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Letters to Editor
23 (
6
); 466-467
doi:
10.4103/0971-4065.120352

Utility of renal allograft biopsy: An audit of 80 allograft biopsies

Department of Histopathology, Sindh Institute of Urology and Transplantation, Karachi, Pakistan
Address for correspondence: Dr. Muhammed Mubarak, Department of Histopathology, Sindh Institute of Urology and Transplantation, Karachi - 74200, Pakistan. E-mail: drmubaraksiut@yahoo.com
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This is an open-access article distributed under the terms of the Creative Commons Attribution-Noncommercial-Share Alike 3.0 Unported, which permits unrestricted use, distribution, and reproduction in any medium, provided the original work is properly cited.

Disclaimer:
This article was originally published by Medknow Publications & Media Pvt Ltd and was migrated to Scientific Scholar after the change of Publisher.

Sir,

Uppin et al., deserve congratulations for sharing their experience on the utility of renal allograft biopsies in the management of renal transplant patients at their center.[1] Indeed, this is a timely contribution to the meager literature on this subject from the Indian Subcontinent. We have also previously published our experience on renal allograft biopsy findings in one of the largest studies in the world.[2] Although, our study also included live related renal transplants as that of Uppin et al., our findings are quite different from those of the later study. I take this opportunity to highlight some of the discrepant points. I understand that this is just a correspondence and not a full original article, but some important points are lacking, which must have been incorporated in the paper. These include information on the donor relationship, human leukocyte antigen match, results of pre-sensitization, immunosuppressive regimens used and the donor age and sex. The authors will agree that the above information is crucial in understanding the pattern of histopathological lesions found on renal allograft biopsies. Just to cite a few examples of discrepant results, acute humoral rejection (AHR) was found more commonly in their biopsies than acute cellular rejection (ACR). Moreover, the rate of ACR is very low in the subject study. It seems that the mainstay for the diagnosis of AHR in the subject study comprised of morphological lesions, which are notorious for their non-specificity.[345] In fact, the definitive diagnosis of AHR requires fulfillment of all three criteria as envisaged in Banff 2001 revision of Banff 97 classification.[34] I hope, the authors will agree that it is not appropriate to label such cases as AHR on morphological criteria alone. Such a high rate of AHR is surprising for a live related renal transplant program if not carried across the immunological barriers, such as ABO bood group incompatibility. It is also surprising to note that the primary diseases causing end-stage renal disease (ESRD) were known in all cases. This is quite in contrast to the common finding in most of the studies from this region, which show that a significant number of cases of ESRD are of unknown origin.[6] Moreover, in the indications for biopsies, it is stated that one biopsy was carried out for proteinuria, but later on it is stated that two cases were biopsied for proteinuria, one of which turned out to be recurrent focal segmental glomerulosclerosis (FSGS). However, among the primary diseases causing ESRD, no case of FSGS is listed, which make recurrence of FSGS unlikely. The term of chronic allograft nephropathy was eliminated in Banff 2005 meeting report and not in Banff 2003 update as stated by the authors of the subject study.[4]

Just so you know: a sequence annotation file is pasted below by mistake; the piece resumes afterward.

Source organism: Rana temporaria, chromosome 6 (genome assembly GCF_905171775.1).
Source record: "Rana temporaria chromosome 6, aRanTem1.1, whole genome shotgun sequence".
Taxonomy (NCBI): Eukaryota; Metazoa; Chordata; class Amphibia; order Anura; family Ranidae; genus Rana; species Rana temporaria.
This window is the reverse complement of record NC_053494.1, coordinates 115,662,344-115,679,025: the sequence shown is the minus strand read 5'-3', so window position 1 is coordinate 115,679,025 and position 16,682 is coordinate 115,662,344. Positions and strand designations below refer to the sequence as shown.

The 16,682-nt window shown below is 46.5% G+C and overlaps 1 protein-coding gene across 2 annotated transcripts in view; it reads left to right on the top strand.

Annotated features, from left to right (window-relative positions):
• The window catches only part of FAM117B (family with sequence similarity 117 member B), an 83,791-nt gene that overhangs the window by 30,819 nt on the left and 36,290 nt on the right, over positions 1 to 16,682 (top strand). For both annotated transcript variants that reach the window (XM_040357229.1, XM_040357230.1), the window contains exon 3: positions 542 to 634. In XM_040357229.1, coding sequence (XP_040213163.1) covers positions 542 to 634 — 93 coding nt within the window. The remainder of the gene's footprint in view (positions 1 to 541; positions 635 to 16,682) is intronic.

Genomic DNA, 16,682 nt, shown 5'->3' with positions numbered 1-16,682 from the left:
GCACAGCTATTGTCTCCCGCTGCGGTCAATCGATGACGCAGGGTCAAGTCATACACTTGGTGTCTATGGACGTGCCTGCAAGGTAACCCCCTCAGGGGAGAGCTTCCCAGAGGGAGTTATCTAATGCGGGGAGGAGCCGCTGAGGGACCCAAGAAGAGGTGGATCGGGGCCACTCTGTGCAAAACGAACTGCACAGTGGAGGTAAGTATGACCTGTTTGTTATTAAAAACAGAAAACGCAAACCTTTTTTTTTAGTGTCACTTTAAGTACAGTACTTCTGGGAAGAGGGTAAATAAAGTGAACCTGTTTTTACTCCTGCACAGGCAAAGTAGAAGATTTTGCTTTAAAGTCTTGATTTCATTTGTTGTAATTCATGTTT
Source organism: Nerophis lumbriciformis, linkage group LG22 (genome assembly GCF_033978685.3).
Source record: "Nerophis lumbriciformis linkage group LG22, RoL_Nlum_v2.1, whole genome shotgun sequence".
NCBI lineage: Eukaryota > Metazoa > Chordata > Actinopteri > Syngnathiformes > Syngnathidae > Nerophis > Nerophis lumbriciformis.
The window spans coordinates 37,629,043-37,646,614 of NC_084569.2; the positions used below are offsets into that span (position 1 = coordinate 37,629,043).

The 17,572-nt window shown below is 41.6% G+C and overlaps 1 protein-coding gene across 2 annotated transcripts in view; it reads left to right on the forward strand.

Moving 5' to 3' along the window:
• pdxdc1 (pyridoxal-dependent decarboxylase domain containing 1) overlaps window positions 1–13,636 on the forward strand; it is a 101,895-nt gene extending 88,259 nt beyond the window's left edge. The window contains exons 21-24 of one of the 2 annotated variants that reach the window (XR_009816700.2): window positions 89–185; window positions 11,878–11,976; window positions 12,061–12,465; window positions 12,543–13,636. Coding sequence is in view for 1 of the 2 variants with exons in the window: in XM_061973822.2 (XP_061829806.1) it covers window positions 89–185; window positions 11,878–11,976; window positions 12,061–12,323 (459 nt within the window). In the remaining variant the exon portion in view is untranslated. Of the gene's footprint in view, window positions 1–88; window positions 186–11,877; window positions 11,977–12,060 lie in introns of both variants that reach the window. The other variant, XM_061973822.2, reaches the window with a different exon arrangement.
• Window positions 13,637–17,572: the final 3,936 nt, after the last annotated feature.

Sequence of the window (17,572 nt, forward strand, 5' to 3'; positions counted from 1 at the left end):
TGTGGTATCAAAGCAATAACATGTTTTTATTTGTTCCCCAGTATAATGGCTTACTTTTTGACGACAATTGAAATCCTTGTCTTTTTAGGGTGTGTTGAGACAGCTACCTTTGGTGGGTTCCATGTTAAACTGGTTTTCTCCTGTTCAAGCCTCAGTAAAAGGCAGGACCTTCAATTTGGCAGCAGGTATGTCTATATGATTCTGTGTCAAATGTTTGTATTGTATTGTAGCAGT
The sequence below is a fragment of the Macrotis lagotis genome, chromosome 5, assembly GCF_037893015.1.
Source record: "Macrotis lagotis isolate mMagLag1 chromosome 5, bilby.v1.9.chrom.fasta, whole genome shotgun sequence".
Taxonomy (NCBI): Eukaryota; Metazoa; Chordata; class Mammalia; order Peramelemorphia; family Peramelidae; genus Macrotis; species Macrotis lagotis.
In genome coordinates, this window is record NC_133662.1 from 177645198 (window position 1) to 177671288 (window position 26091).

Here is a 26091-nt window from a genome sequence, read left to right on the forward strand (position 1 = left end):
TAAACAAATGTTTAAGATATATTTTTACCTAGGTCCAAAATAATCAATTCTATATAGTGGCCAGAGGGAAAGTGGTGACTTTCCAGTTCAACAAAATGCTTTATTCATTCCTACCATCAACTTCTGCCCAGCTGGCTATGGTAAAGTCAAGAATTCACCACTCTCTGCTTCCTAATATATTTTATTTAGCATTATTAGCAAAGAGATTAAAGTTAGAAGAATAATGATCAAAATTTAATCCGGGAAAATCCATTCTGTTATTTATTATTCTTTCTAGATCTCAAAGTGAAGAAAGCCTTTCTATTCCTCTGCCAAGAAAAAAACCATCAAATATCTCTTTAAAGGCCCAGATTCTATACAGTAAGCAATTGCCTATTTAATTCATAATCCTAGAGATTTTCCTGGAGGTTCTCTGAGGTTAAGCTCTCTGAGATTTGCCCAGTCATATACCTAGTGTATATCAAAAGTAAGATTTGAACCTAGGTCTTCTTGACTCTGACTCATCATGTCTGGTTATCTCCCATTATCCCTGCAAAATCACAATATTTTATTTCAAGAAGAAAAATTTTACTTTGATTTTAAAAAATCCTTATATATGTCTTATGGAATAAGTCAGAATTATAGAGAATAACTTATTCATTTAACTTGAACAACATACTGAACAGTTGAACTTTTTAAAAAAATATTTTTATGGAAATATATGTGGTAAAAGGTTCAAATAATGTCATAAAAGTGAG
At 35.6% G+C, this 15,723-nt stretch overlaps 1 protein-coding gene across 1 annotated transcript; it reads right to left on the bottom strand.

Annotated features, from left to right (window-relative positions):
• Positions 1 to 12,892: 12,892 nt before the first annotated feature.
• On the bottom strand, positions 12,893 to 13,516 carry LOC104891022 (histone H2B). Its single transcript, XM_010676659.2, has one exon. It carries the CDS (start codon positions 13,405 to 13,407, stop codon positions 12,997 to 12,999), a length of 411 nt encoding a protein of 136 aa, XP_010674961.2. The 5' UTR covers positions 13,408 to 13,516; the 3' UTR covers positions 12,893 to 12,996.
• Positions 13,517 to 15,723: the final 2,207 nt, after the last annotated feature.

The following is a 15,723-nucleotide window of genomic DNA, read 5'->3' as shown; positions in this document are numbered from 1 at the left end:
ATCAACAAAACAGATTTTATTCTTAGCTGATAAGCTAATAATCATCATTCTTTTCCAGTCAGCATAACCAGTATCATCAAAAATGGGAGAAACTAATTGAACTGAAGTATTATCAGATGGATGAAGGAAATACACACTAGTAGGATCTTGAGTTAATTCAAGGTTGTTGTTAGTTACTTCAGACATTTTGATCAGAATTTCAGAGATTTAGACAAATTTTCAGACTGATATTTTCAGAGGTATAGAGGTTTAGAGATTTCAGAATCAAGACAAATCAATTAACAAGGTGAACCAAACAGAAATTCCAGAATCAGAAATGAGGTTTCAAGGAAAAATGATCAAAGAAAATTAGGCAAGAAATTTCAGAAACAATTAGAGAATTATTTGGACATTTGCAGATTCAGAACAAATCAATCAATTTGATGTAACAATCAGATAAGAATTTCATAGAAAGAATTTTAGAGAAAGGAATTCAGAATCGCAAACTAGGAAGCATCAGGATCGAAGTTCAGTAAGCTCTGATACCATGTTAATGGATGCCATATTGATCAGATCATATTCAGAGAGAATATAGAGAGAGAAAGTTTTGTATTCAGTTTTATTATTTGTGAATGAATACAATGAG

Another interesting observation, which we also commonly observe in our patients, is the frequency of culture negative acute pyelonephritis.[12] Two of their patients did not grow organisms on urine culture. More studies are needed to address this issue in greater detail.

In summary, the above study is a valuable addition to the meager literature on this subject from this area of the world. Regional collaboration and interaction is needed to better define the prevalent causes of graft dysfunction in our setting, which is quite different from that of the west.

References

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  2. , , . Biopsy findings in renal allograft dysfunction in a live related renal transplant program. J Transplant Technol Res. 2012;2:108.
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  3. , , , , , , . Antibody-mediated rejection criteria-An addition to the Banff 97 classification of renal allograft rejection. Am J Transplant. 2003;3:708-14.
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  4. , , , , , , . Banff ‘05 Meeting Report: Differential diagnosis of chronic allograft injury and elimination of chronic allograft nephropathy (‘CAN’) Am J Transplant. 2007;7:518-26.
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  5. , , , , , , . Acute humoral rejection in kidney transplantation: II. Morphology, immunopathology, and pathologic classification. J Am Soc Nephrol. 2002;13:779-87.
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  6. , , . End-stage renal disease in India and Pakistan: Incidence, causes, and management. Ethn Dis. 2006;16(2 Suppl 2):S2.
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